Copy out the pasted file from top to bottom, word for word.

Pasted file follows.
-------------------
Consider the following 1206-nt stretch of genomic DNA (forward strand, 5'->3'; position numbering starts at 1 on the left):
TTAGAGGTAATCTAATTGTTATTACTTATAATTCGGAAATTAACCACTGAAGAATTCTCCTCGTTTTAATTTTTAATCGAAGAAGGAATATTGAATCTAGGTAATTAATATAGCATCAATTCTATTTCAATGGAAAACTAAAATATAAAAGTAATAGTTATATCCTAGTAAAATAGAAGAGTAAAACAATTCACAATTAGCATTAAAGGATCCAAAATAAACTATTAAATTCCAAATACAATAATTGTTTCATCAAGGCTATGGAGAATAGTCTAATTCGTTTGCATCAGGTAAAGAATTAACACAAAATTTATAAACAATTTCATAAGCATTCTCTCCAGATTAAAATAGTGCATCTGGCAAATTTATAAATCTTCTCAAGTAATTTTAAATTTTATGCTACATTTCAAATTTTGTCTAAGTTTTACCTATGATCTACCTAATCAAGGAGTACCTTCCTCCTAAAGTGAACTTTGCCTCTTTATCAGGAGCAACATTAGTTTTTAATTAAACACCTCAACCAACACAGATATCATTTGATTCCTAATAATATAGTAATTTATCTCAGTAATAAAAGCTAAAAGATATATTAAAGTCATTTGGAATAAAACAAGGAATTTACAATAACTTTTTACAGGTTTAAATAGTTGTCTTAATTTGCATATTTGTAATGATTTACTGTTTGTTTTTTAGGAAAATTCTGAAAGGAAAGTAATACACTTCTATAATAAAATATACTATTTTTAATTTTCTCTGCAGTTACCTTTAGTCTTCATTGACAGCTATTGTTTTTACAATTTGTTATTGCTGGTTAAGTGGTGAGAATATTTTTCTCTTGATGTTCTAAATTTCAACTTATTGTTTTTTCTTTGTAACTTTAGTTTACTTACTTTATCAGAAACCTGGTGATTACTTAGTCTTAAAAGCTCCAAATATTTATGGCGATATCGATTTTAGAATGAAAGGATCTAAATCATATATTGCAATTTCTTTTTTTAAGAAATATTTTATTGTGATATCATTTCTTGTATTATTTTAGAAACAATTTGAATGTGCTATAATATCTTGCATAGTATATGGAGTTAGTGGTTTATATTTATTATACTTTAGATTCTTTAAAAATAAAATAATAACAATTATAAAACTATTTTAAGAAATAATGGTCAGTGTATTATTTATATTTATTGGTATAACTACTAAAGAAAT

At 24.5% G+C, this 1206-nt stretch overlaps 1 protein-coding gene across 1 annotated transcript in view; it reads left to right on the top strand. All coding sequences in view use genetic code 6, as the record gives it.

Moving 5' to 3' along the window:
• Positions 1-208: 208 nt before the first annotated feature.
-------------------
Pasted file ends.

Consider the following 1206-nt stretch of genomic DNA (forward strand, 5'->3'; position numbering starts at 1 on the left):
TTAGAGGTAATCTAATTGTTATTACTTATAATTCGGAAATTAACCACTGAAGAATTCTCCTCGTTTTAATTTTTAATCGAAGAAGGAATATTGAATCTAGGTAATTAATATAGCATCAATTCTATTTCAATGGAAAACTAAAATATAAAAGTAATAGTTATATCCTAGTAAAATAGAAGAGTAAAACAATTCACAATTAGCATTAAAGGATCCAAAATAAACTATTAAATTCCAAATACAATAATTGTTTCATCAAGGCTATGGAGAATAGTCTAATTCGTTTGCATCAGGTAAAGAATTAACACAAAATTTATAAACAATTTCATAAGCATTCTCTCCAGATTAAAATAGTGCATCTGGCAAATTTATAAATCTTCTCAAGTAATTTTAAATTTTATGCTACATTTCAAATTTTGTCTAAGTTTTACCTATGATCTACCTAATCAAGGAGTACCTTCCTCCTAAAGTGAACTTTGCCTCTTTATCAGGAGCAACATTAGTTTTTAATTAAACACCTCAACCAACACAGATATCATTTGATTCCTAATAATATAGTAATTTATCTCAGTAATAAAAGCTAAAAGATATATTAAAGTCATTTGGAATAAAACAAGGAATTTACAATAACTTTTTACAGGTTTAAATAGTTGTCTTAATTTGCATATTTGTAATGATTTACTGTTTGTTTTTTAGGAAAATTCTGAAAGGAAAGTAATACACTTCTATAATAAAATATACTATTTTTAATTTTCTCTGCAGTTACCTTTAGTCTTCATTGACAGCTATTGTTTTTACAATTTGTTATTGCTGGTTAAGTGGTGAGAATATTTTTCTCTTGATGTTCTAAATTTCAACTTATTGTTTTTTCTTTGTAACTTTAGTTTACTTACTTTATCAGAAACCTGGTGATTACTTAGTCTTAAAAGCTCCAAATATTTATGGCGATATCGATTTTAGAATGAAAGGATCTAAATCATATATTGCAATTTCTTTTTTTAAGAAATATTTTATTGTGATATCATTTCTTGTATTATTTTAGAAACAATTTGAATGTGCTATAATATCTTGCATAGTATATGGAGTTAGTGGTTTATATTTATTATACTTTAGATTCTTTAAAAATAAAATAATAACAATTATAAAACTATTTTAAGAAATAATGGTCAGTGTATTATTTATATTTATTGGTATAACTACTAAAGAAAT

At 24.5% G+C, this 1206-nt stretch overlaps 1 protein-coding gene across 1 annotated transcript in view; it reads left to right on the top strand. All coding sequences in view use genetic code 6, as the record gives it.

Moving 5' to 3' along the window:
• Positions 1-208: 208 nt before the first annotated feature.